Fiction Factory???

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Robin
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Fiction Factory???

Post by Robin » November 12th, 2010, 2:09 pm

Does anyone else find Frey's new Fiction Factory creepy? Or is it a good way for a new author to break through?
http://nymag.com/arts/books/features/69474/
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Re: Fiction Factory???

Post by Margo » November 12th, 2010, 3:48 pm

Creepy, to me, yes. A good way to break through? I don't know and don't think I'm going to find out.
Urban fantasy, epic fantasy, and hot Norse elves. http://margolerwill.blogspot.com/

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Re: Fiction Factory???

Post by Guardian » November 12th, 2010, 4:09 pm

Actually a writer (Be it good or bad, really matter) doesn't need to join to these sort of factories, or team up with other "well known" writers (Actually I never heard about this guy.). I always used to be mistrustful with these sort of things.

#1: If he is a truly good author as it's mentioned in the article, a well known one, why does he need other writers to do the next Twilight? Why is he not doing it by own it's own? Why does he need other writers to do that? If someone is capable to write the next XY, be it Twilight or Harry Potter, that writer is used to do it by him / herself.

#2: A little background check is showing few trouble around him. Lawsuits, media scepticism. Not a good sign.

So personally I would avoid this "opportunity" as far as possible. I never used to doubt in the credibility of anyone, but I always have doubts regarding opportunities which is advertising itself with slogans like... "Team up with me to write the next Twilight.".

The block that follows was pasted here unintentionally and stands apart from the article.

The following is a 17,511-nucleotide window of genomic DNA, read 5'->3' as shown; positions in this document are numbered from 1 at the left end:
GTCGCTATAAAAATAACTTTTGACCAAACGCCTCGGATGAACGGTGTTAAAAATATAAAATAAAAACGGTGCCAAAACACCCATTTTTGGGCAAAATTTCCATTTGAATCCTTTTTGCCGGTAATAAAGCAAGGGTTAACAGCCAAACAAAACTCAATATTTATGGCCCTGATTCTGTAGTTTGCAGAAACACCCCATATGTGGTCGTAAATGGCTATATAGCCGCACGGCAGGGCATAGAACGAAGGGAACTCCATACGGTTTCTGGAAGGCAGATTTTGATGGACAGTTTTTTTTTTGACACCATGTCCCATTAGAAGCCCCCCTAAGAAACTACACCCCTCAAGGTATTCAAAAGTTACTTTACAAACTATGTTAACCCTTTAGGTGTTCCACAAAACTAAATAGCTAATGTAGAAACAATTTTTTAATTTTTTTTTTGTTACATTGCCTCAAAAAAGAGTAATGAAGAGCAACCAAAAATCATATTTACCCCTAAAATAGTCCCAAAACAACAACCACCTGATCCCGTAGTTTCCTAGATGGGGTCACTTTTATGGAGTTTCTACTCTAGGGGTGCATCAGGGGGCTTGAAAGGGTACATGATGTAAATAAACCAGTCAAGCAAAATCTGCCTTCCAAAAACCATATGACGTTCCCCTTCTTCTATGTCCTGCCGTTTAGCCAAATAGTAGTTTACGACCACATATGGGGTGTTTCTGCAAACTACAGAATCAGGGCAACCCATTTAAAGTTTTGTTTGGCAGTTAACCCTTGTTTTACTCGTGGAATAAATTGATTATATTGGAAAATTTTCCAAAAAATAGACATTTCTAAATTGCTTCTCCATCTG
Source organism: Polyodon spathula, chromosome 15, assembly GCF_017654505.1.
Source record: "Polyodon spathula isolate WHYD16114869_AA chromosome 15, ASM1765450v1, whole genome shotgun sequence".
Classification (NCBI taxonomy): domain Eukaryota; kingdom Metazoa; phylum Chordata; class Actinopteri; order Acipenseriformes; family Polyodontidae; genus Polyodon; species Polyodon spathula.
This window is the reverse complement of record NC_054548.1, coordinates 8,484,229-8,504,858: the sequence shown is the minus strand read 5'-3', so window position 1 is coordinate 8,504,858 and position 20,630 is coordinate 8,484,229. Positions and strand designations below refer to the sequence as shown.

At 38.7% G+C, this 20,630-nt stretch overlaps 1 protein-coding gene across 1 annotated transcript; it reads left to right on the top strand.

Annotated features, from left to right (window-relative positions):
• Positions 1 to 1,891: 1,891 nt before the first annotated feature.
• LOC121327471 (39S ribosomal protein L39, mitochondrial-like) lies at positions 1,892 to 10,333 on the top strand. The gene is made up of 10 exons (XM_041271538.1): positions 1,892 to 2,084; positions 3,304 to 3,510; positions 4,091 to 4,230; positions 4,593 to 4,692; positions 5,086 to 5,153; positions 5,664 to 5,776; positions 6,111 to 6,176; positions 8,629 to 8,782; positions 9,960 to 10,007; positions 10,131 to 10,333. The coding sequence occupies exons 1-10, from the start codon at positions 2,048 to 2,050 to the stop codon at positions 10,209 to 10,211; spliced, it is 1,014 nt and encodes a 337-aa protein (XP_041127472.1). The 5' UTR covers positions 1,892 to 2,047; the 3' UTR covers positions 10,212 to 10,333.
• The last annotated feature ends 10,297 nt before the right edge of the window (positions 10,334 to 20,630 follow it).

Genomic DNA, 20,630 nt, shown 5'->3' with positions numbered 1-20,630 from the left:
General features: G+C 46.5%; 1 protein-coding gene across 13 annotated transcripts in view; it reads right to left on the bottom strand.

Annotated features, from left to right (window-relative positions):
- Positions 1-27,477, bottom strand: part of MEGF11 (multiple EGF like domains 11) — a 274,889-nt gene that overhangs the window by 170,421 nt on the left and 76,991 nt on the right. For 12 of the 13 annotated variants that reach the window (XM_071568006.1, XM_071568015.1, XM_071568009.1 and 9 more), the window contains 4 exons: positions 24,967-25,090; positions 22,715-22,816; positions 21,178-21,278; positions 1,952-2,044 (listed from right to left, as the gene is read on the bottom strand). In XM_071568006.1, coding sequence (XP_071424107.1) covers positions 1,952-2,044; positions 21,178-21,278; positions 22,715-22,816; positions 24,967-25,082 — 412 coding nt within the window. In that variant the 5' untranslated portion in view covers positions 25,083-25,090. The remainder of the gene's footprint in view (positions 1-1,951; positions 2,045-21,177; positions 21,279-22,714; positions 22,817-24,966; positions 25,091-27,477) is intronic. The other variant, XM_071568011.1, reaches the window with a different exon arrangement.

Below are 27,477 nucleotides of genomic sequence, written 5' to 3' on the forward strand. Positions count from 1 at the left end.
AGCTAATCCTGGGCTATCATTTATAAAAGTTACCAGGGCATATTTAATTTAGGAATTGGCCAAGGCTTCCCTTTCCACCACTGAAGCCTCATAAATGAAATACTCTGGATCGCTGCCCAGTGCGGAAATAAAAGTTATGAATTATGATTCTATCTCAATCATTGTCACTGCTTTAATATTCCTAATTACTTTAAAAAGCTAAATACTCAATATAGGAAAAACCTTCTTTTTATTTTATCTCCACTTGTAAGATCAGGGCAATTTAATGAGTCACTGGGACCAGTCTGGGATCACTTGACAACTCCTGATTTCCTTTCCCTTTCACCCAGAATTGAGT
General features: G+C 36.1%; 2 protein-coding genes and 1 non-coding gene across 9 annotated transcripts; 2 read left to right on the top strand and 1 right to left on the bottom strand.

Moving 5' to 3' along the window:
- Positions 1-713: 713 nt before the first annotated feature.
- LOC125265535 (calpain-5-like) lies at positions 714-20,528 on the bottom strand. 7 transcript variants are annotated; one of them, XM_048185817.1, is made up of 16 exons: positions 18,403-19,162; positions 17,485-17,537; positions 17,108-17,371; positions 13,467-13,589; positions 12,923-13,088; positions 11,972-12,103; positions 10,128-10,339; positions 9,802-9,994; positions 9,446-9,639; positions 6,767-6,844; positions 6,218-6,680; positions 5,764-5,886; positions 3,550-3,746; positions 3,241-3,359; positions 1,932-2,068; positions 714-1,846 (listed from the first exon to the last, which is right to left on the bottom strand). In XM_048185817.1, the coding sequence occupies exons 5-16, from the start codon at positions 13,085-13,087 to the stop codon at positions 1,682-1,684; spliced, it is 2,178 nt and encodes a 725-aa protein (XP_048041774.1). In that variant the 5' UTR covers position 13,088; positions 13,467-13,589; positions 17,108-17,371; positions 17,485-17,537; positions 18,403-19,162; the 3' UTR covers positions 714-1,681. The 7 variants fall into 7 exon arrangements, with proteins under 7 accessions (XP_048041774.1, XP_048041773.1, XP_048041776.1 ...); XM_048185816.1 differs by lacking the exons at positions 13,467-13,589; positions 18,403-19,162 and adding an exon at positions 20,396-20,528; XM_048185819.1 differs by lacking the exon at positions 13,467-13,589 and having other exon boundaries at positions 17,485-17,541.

Writing is not working on this way. Good writers are also not working on this way. In my opinion it's an opportunity which is giving false hope, an illusion to naive writers whose are intending to get some hope that on some day they'll be published.
Last edited by Guardian on November 12th, 2010, 7:31 pm, edited 2 times in total.

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polymath
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Re: Fiction Factory???

Post by polymath » November 12th, 2010, 5:30 pm

I guess only Fry could take an otherwise noble idea, throw some pathologically self-absorbed agendas on top of it, and come up with a Ponzi scheme for developing commercial literature at the expense of naive writers' trusting natures and good will. Caveat emptor: A Million More Little Lies coming soon to a bookstore in the wild blue yonder.
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Robin
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Re: Fiction Factory???

Post by Robin » November 12th, 2010, 6:01 pm

polymath wrote:I guess only Fry could take an otherwise noble idea, throw some pathologically self-absorbed agendas on top of it, and come up with a Ponzi scheme for developing commercial literature at the expense of naive writers' trusting natures and good will. Caveat emptor: A Million More Little Lies coming soon to a bookstore in the wild blue yonder.
LOL!!! "A ponzi scheme" love it. So Fry is the Maddoff of publishing?
Robin
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http://www.RobynLucas.com/

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polymath
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Re: Fiction Factory???

Post by polymath » November 12th, 2010, 6:29 pm

Robin wrote:So Fry is the Maddoff of publishing?
Close to it. The Full Fathom Five contract looks like a work for hire writing contract on the surface. But it doesn't meet one test of contract law, mutually reciprocal exchange of value. All the throughput flows from the bottom to the top. A pittance might be showered on the bottom when and as the top sees fit. Nothing technically illegal about it, though, like for crooked financial investment schemes. Assigning a real value to an unknown writer's writing is at best subjective. Frey is trading in on his notoriously famous name, riding on his own coattails as it were. And his fingers, toes, and eyes crossed it might pay off for him. Phbbt. Go back to work writing and let others carry on as best they can without putting pie in the sky pipedreams in their way. Yet twenty-eight, at least, have fallen for it.